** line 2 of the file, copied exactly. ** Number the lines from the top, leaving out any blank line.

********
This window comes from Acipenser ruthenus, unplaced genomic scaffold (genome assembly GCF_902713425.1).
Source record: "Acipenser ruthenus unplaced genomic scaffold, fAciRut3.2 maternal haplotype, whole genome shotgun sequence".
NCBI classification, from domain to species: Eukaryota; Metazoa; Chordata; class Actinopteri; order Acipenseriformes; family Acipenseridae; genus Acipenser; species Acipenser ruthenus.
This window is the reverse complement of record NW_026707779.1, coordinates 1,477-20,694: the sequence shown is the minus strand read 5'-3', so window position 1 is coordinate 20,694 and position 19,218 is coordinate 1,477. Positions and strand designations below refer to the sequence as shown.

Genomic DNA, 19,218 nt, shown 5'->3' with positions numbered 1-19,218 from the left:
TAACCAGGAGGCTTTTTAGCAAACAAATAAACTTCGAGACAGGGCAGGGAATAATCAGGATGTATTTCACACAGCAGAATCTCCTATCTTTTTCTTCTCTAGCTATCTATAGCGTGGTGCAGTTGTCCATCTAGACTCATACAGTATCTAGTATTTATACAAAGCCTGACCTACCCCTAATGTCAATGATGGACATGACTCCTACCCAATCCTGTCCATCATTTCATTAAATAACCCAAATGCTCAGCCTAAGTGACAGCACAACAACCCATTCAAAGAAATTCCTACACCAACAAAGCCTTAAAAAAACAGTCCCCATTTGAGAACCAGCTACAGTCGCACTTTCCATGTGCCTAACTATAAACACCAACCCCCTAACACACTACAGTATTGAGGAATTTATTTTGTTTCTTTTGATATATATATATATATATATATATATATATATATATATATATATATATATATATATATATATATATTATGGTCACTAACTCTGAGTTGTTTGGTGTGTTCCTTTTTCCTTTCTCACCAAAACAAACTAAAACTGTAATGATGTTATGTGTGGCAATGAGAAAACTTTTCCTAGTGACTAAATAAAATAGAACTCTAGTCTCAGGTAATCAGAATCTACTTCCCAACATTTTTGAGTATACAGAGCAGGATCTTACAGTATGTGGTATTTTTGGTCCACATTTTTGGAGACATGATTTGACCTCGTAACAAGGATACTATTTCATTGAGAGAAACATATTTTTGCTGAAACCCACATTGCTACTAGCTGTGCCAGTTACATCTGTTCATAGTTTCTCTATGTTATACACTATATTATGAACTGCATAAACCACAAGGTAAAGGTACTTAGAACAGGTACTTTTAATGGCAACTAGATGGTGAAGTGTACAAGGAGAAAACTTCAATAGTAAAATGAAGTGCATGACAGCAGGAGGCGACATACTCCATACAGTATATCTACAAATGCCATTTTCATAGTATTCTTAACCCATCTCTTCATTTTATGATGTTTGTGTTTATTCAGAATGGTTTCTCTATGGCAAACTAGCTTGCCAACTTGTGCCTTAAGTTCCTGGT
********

Source record: "Acipenser ruthenus unplaced genomic scaffold, fAciRut3.2 maternal haplotype, whole genome shotgun sequence".